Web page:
OXYGENATION AND WARMING BLOOD UTILIZING DIRECT-CONTACT CONDENSATION OF FLUROCARBON VAPOR PREMIXED WITH OXYGEN GAS: A PROPOSAL AND A PRELIMINARY EXAMINATION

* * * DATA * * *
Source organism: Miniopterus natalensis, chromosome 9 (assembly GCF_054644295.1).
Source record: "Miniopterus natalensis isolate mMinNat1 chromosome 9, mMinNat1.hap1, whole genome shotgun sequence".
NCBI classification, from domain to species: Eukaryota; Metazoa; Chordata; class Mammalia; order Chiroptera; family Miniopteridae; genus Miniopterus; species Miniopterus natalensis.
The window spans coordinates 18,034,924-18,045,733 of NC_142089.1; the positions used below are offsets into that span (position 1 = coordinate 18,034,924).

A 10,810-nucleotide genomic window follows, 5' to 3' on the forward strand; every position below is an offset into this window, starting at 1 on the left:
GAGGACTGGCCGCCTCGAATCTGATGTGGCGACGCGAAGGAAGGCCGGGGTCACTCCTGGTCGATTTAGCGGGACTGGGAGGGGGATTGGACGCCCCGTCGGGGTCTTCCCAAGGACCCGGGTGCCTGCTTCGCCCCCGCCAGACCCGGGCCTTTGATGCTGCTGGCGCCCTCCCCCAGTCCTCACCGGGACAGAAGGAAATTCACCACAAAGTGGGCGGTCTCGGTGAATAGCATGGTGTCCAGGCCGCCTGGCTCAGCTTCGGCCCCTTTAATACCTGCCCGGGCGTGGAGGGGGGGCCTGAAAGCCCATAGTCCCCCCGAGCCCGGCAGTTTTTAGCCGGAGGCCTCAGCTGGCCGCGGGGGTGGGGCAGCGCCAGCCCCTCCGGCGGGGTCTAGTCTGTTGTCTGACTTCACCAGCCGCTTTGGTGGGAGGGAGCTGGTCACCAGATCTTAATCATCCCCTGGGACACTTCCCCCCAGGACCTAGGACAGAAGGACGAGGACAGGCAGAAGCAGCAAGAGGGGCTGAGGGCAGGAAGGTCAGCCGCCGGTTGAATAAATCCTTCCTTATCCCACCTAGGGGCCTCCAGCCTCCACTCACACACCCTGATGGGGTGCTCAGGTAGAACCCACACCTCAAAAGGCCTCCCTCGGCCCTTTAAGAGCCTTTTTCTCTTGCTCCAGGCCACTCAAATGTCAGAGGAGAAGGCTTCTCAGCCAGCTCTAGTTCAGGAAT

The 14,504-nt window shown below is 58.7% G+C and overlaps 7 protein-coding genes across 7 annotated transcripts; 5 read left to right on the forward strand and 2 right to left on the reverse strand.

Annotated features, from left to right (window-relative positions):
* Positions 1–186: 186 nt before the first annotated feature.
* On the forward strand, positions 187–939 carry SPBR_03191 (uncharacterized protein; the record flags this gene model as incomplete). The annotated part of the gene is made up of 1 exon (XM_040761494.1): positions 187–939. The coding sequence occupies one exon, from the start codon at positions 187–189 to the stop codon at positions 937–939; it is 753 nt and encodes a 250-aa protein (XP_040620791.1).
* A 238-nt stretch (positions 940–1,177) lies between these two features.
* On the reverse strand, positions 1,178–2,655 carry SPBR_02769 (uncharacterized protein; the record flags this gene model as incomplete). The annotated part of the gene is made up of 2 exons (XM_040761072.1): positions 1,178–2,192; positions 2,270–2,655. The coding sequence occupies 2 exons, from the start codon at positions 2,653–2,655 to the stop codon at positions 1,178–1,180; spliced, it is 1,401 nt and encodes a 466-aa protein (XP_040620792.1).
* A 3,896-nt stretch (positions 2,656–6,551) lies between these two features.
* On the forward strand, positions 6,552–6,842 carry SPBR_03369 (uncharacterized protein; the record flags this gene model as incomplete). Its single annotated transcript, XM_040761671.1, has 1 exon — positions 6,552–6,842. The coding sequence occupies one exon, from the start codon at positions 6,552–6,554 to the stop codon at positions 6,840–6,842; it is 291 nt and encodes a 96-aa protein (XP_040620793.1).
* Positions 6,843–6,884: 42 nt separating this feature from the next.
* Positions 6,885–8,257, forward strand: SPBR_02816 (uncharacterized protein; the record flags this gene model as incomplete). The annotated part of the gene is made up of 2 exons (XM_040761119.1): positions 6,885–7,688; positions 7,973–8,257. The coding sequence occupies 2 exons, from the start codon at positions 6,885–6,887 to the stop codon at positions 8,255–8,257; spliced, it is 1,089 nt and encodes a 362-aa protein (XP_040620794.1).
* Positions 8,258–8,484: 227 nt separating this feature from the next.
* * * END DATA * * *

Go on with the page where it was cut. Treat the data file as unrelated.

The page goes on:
A novel scheme for extracorporeal oxygenation and/or warming of blood is proposed. It uses a fluorocarbon vapor so premixed with oxygen gas that the saturation temperature of the former is reduced to or below 41°C, the highest temperature permissible for the human blood. The gas/vapor mixture is bubbled directly into the venous blood, resulting in the condensation of the fluorocarbon. The fluorocarbon condensate forms a liquid membrane spread over the surface of each bubble, which prevents the direct contact of blood with gaseous oxygen from occurring and causing blood hemolysis and denaturation of proteins in the blood, but allows the oxygen as well as the latent heat of condensation to diffuse into the blood. The dependencies of blood warming on some operational parameters such as the fluorocarbon-to-blood flow-rate ratio and the oxygen concentration in the mixture have been predicted. The oxygenation of water, a substitute for the blood, has also been examined experimentally.